The Best Short (And Sweet) Love Poems
What better way to show your amore how much you care than with a love poem? These short love poems get right to the heart of the matter and are easy to memorize. Here are the best short poems in 25 lines or less. No list of famous short love poems is complete without a couple of selections from William Shakespeare. However, there are also several under the radar offerings that may not have the pedigree of a Shakespearean work of art but still manage to convey a deep sentiment of romance.
A love poem doesn't have to be long to show the depth of your feelings. Show your partner how much you love them by learning one of these short romantic poems. Or, write it out on a card and send the poem along with their favorite flowers. A kind, romantic gesture goes a long way.
- 125 VOTES
The sun is ever full and bright,
The pale moon waneth night by night.
Why should this be?
My heart that once was full of light
Is but a dying moon to-night.
But when I dream of thee apart,
I would the dawn might lift my heart,
O sun, to thee!
- Author: Confucius
- 221 VOTES
How Do I Love Thee
How do I love thee? Let me count the ways.
I love thee to the depth and breadth and height
My soul can reach, when feeling out of sight
For the ends of being and ideal grace.
I love thee to the level of every day’s
Most quiet need, by sun and candle-light.
I love thee freely, as men strive for right.
I love thee purely, as they turn from praise.
I love thee with the passion put to use
In my old griefs, and with my childhood’s faith.
I love thee with a love I seemed to lose
With my lost saints. I love thee with the breath,
Smiles, tears, of all my life; and, if God choose,
I shall but love thee better after death.
- Author: Elizabeth Barrett Browning
- 325 VOTES
If Not For You
If not for you, I wouldn’t know
What true love really meant.
I’d never feel this inner peace;
I couldn’t be content.
If not for you, I’d never have
The pleasures of romance.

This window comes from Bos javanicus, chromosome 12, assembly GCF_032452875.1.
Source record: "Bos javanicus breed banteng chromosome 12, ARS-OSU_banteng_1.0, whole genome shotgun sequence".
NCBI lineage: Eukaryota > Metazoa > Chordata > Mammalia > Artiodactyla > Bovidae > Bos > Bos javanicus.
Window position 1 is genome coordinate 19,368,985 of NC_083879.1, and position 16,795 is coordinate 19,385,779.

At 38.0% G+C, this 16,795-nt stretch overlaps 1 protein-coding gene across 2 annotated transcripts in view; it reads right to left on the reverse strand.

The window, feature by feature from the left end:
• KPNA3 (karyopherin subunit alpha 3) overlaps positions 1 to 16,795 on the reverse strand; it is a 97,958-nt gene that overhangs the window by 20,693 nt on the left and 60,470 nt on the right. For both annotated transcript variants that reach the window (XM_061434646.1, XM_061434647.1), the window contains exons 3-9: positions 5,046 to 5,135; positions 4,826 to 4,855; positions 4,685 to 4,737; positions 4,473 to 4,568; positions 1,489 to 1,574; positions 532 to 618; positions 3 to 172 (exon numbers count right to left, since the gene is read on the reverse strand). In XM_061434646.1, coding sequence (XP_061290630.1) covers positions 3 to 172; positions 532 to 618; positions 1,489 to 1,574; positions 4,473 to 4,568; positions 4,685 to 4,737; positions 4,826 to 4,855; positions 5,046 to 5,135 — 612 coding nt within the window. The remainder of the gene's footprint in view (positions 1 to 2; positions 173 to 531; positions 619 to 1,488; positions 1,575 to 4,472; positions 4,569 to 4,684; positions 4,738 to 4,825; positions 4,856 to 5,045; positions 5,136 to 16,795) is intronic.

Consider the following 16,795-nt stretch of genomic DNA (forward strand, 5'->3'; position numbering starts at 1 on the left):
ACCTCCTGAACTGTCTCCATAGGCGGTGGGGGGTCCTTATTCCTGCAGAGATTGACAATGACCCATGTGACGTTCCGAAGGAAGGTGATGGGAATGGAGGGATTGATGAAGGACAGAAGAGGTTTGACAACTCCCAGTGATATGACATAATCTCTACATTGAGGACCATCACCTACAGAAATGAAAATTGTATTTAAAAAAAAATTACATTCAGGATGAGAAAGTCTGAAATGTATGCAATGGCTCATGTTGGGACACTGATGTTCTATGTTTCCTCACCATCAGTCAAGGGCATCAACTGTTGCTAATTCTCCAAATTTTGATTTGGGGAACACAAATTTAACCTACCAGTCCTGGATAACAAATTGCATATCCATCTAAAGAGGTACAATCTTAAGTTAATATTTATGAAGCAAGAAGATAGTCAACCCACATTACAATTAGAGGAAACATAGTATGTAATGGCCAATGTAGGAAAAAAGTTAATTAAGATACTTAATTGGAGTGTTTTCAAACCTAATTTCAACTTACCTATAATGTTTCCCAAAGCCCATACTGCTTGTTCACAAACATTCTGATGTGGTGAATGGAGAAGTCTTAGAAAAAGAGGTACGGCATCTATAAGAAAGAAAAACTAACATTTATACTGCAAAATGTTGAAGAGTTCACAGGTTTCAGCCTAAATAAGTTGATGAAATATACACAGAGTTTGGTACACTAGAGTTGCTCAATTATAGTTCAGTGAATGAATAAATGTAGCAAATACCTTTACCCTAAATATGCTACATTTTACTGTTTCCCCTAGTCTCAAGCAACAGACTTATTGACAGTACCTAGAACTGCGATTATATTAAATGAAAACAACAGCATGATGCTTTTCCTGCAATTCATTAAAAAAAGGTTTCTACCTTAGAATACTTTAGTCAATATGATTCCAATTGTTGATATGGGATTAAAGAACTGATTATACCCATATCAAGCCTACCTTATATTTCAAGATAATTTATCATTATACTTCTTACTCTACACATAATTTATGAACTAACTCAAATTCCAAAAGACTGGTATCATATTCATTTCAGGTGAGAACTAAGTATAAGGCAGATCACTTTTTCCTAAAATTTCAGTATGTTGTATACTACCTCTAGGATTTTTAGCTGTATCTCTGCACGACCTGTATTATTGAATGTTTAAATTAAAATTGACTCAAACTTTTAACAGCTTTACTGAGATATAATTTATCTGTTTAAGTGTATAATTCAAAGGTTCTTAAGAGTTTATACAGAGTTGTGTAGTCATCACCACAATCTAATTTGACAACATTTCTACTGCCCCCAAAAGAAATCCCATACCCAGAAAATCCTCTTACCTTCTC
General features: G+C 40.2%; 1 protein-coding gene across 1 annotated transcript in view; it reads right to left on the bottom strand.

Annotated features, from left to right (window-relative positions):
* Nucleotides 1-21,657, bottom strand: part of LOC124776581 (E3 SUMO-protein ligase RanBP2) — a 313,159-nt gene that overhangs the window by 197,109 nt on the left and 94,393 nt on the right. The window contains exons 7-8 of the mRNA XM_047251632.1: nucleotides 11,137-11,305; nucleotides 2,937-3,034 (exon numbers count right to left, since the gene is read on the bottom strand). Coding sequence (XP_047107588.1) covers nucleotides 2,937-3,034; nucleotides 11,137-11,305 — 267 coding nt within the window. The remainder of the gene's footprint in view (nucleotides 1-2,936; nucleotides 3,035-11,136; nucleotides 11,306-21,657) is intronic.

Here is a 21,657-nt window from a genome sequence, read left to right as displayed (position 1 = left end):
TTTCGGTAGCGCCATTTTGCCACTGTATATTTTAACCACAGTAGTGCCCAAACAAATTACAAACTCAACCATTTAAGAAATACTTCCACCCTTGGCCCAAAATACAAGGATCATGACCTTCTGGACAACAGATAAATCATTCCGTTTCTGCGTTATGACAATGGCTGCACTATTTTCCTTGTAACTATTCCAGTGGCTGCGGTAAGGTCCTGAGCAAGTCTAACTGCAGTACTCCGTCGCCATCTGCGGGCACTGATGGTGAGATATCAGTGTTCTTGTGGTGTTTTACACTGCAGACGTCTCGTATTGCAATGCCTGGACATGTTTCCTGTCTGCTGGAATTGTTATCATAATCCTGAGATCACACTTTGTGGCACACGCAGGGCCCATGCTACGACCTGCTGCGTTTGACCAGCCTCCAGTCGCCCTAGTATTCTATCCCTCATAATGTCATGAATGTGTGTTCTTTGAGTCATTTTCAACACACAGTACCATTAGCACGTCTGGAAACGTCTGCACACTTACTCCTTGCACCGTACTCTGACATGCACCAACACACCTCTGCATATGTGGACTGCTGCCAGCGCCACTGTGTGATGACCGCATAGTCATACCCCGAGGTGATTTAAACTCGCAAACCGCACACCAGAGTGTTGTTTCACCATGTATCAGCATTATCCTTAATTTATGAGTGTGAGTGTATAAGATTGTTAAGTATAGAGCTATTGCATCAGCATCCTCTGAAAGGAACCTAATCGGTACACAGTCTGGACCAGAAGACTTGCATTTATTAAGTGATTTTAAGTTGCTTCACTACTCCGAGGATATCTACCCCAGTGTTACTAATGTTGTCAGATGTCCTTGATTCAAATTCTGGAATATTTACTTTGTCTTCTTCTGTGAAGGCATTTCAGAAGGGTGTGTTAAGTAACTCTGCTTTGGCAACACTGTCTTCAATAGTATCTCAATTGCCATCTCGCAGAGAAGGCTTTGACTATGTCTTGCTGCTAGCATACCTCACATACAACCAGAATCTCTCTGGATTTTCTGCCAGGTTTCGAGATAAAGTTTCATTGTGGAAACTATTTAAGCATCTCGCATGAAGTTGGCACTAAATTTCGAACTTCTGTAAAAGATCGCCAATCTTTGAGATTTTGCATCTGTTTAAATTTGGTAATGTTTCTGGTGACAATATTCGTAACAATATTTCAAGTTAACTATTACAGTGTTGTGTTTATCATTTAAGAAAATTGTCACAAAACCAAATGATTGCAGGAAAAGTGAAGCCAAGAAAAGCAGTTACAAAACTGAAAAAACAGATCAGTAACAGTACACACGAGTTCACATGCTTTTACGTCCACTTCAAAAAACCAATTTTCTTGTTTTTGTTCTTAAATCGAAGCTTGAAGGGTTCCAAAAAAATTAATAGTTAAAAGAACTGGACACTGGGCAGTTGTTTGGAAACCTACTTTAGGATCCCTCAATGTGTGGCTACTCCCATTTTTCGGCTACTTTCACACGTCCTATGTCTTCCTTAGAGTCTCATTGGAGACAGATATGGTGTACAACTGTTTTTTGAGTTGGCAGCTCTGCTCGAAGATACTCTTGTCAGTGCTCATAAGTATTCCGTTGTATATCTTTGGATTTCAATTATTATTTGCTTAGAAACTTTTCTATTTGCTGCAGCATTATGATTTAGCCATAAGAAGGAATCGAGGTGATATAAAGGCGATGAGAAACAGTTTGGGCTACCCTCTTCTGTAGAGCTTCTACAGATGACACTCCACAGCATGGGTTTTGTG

I’d miss the bliss, the craziness,
Of love’s sweet, silly dance.
I have to feel your tender touch;
I have to hear your voice;
No other one could take your place;
You’re it; I have no choice.
If not for you, I’d be adrift;
I don’t know what I’d do;
I’d be searching for my other half,
Incomplete, if not for you.
- Author: Joanna Fuchs
- 424 VOTES
Let me not to the marriage of true minds
Admit impediments. Love is not love
Which alters when it alteration finds,
Or bends with the remover to remove.
O no! it is an ever-fixed mark
That looks on tempests and is never shaken;
It is the star to every wand'ring bark,
Whose worth's unknown, although his height be taken.
Love's not Time's fool, though rosy lips and cheeks
Within his bending sickle's compass come;
Love alters not with his brief hours and weeks,
But bears it out even to the edge of doom.
If this be error and upon me prov'd,
I never writ, nor no man ever lov'd.
- Author: William Shakespeare
- 516 VOTES
I Carry Your Heart With Me
i carry your heart with me(i carry it in
my heart)i am never without it(anywhere
i go you go,my dear; and whatever is done
by only me is your doing,my darling)
no fate(for you are my fate,my sweet)i want
no world(for beautiful you are my world,my true)
and it’s you are whatever a moon has always meant
and whatever a sun will always sing is you
here is the deepest secret nobody knows
(here is the root of the root and the bud of the bud
and the sky of the sky of a tree called life;which grows
higher than the soul can hope or mind can hide)
and this is the wonder that’s keeping the stars apart
i carry your heart(i carry it in my heart)
- Author: E. E. Cummings
Shall I compare thee to a summer’s day?
Thou art more lovely and more temperate:
Rough winds do shake the darling buds of May,
And summer’s lease hath all too short a date: Sometime too hot the eye of heaven shines,
And often is his gold complexion dimmed;
And every fair from fair sometime declines,
By chance or nature’s changing course untrimmed;
But thy eternal summer shall not fade
Nor lose possession of that fair thou owest;
Nor shall Death brag thou wanderest in his shade,
When in eternal lines to time thou growest:
So long as men can breathe or eyes can see,
So long lives this, and this gives life to thee.
- Author: William Shakespeare